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There’s a busy annual programme of events at the Amsterdam Arena, including international football fixtures and music festivals. Soon it will add another event to its calendar: later this year, the stadium will host the first-ever drone circus.

Amsterdam-based event company Fjuze recently launched a trailer for the event that they’re calling Air2015. It’s a thumping preview, full of Tron-like lights and computer-generated drones doing aerial stunts to a soundtrack that could have come from any blockbuster science fiction thriller.

“We won’t sell one ticket on this trailer,” says Klaas Rohde, laughing. It’s too abstract, too far out there, he says. Rohde is the brains behind the event – the circus ringmaster, if you will – and he says they’re working on a new trailer that will give people a more realistic idea of what the show will be like.

We’re going to have beautiful things with drones

And what, exactly, will it be like? Rohde points to the shows he’s inspired by. “I love the Cirque du Soleil shows, they’re doing a circus with a lot of lights and themes and spectacle. That’s an inspiration for sure,” he says. “I love the Blue Planet, Planet Earth documentaries of BBC, with the beautiful pictures. I love the Tron inspiration, and the combination of the beautiful pictures with the futuristic style. We’re inspired by a lot of things that are happening. We’re going to have beautiful things with drones and bring them in a theme with lights and music and projection as well.”

The drone display has been influenced by acts such as Cirque Soleil and nature documentaries such as The Blue Planet (Credit: Fjuze)

The idea of playing with drones was planted in Rohde’s mind nearly 20 years ago, when he was an intern for a television production company in Amsterdam. They wanted to film a segment about crop circles, but they didn’t have the budget to rent a helicopter, so Rohde went out and found the best radio-controlled helicopter pilot he could to fly a camera over the fields. “The pictures were unbelievable, and I had this feeling that I wanted to do something with this.”

Then, five years ago, Rohde helped put on a series of drive-in movies at the Amsterdam Arena – which is a typical modern football stadium with a retractable roof. “Then I thought, how cool would it be if you started flying [drones] indoors, in a controlled air space – there’s no wind.” Two weeks later he had gathered together as many pilots of radio-controlled helicopters and drones as he could find to test out the idea. The sight of so many drones in flight in the arena was stunning. “It was unbelievable, it was magic, seeing those planes flying so close to you. Sitting in the stadium, you’re higher than normally, so you were on the same level as the plane. And it worked really well.”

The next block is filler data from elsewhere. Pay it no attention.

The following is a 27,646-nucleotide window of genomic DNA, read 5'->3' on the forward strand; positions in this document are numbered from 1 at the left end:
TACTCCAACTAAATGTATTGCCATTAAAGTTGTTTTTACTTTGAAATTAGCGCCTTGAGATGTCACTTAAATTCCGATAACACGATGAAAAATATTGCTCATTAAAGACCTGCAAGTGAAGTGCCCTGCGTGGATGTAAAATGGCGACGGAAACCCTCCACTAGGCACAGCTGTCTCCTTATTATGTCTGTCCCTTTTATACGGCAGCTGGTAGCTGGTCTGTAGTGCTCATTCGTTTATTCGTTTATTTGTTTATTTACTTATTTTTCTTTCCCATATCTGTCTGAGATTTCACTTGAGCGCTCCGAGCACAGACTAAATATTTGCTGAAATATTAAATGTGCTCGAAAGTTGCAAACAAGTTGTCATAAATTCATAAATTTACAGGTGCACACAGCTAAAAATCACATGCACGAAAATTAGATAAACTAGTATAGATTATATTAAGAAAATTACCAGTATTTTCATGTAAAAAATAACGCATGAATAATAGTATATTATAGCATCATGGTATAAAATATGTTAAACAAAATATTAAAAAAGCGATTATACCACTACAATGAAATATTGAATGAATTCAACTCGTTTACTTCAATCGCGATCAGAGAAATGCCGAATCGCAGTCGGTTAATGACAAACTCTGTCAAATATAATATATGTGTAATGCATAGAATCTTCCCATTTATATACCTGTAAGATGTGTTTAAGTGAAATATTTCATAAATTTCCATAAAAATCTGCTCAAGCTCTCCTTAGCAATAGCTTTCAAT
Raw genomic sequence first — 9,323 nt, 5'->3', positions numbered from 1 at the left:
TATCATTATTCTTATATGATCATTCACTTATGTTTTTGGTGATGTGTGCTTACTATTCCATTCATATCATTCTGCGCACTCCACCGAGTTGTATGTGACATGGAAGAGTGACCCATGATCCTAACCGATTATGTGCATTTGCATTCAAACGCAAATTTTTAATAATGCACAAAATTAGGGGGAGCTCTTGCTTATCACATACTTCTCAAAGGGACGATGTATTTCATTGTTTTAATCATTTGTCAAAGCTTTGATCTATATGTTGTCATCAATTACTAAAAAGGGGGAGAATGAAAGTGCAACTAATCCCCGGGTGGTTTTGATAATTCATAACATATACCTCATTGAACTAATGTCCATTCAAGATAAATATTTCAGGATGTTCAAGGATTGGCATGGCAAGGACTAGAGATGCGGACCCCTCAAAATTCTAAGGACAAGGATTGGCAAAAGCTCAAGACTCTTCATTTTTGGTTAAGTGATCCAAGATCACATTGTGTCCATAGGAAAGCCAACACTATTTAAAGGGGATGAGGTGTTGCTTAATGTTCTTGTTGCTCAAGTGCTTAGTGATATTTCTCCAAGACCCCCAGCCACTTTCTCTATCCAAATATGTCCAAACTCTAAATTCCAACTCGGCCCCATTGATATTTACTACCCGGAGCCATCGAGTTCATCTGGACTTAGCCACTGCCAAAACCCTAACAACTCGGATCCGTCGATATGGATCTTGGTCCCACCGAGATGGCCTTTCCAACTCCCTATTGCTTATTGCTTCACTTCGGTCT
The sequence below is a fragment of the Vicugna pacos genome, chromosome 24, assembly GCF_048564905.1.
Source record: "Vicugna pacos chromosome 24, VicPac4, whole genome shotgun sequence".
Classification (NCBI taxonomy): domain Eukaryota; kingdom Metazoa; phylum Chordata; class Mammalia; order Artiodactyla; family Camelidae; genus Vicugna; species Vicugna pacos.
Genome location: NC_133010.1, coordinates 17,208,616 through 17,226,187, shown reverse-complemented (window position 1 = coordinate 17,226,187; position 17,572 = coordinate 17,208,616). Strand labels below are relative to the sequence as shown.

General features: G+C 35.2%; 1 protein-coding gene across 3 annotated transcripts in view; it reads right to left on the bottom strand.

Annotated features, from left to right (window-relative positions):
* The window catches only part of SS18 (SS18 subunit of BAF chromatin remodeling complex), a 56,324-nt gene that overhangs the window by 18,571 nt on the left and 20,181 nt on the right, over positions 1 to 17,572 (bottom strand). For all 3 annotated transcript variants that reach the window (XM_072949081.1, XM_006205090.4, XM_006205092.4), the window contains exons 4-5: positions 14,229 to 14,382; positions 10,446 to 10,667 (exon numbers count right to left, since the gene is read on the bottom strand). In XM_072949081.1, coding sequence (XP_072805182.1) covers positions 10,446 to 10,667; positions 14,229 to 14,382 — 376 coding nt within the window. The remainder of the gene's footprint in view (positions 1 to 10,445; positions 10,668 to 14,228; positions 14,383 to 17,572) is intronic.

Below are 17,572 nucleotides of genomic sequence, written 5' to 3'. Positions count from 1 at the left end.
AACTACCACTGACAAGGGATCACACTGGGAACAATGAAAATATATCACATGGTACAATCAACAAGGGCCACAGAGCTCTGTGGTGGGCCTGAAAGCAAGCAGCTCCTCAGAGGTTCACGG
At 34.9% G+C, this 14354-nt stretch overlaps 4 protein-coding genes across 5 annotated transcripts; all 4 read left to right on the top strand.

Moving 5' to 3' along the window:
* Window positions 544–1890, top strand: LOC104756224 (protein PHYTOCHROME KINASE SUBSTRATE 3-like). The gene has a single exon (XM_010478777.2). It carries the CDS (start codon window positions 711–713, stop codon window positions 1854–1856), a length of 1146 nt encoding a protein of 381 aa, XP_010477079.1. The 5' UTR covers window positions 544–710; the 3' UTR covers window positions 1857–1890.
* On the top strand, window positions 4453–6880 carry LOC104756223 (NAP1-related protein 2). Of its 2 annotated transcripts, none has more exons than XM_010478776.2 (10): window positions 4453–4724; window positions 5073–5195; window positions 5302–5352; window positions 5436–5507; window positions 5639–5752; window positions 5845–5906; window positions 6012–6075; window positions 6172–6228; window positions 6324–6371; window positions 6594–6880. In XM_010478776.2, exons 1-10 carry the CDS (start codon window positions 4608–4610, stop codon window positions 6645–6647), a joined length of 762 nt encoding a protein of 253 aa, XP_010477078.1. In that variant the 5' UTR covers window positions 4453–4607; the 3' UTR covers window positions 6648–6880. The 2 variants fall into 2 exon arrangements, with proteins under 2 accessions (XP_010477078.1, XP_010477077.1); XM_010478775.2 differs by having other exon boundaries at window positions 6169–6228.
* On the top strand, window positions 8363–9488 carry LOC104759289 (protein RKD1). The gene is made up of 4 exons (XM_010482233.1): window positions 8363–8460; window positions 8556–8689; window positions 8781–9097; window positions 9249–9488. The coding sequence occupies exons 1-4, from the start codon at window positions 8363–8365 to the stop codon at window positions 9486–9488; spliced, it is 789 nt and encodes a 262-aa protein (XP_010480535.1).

A drone can be a character

Now, Rohde is trying to orchestrate a bigger and more formal event: a choreographed show with lights and sounds and a plot. He’s not yet totally sure exactly how many drones will be in the air at once, “but I think over 100 drones will be attending the show”, he says.

In the show, the drones will be characters, they’ll have personalities. There will be drama, and humour and surprise. “You can change drones, you can make them look like Earth or land. You can rave, you can let them dance, you can interact with people. A drone can be a character.”

The organisers plan to have some 100 drones flying within the arena (Credit: Getty Images)

Some of the drones, he says, will be piloted by human pilots. But others will be controlled by computer. “I think, when we have a core with 50 drones or so, they will be controlled by a computer system, what we actually have to build right now. We’re working really hard on the controlling system, the measurement system, building the drones, thinking of choreography, and then going into the test phase.”

Because they’ll be flying their drones inside a closed arena, the show’s organisers won’t have to contend with any of the legal problems now facing drone operators in other walks of life. And the audience will be protected from possible drone collision by a net, above their head, Rohde says, but it will be dark and the net will be black, and most people won’t even notice it.

Drones are doing something we always dreamed of, they are flying

When I asked Rohde if he was worried about humans not being able to connect with a drone character, he said no. His reasoning was interesting. “Drones are doing something we always dreamed of, they are flying. And because they’re doing something we’ve never done before, they don’t have to look like humans. They can move and be funny and fast, and you can have, I think, a character in them.”

He wants people to feel the wind from the drones in their hair. “There will be a lot of new concepts in this show, and we’re already thinking about new concepts in our head while we’re brainstorming,” he says. “Our eye is in the sky. There is a new possibility of what’s going to happen.”

Rohde says he wants the audience to be able to feel the drones' movement in their hair (Credit: Fjuze)

Rohde sees his drone circus as the first of a new generation of entertainment. “I don’t think we’ll be the only one, more shows will arise in this theme,” he says.

But for now, his team is just trying to solve the complicated logistical problems that come from choreographing and piloting more than 100 drones in a relatively confined space.

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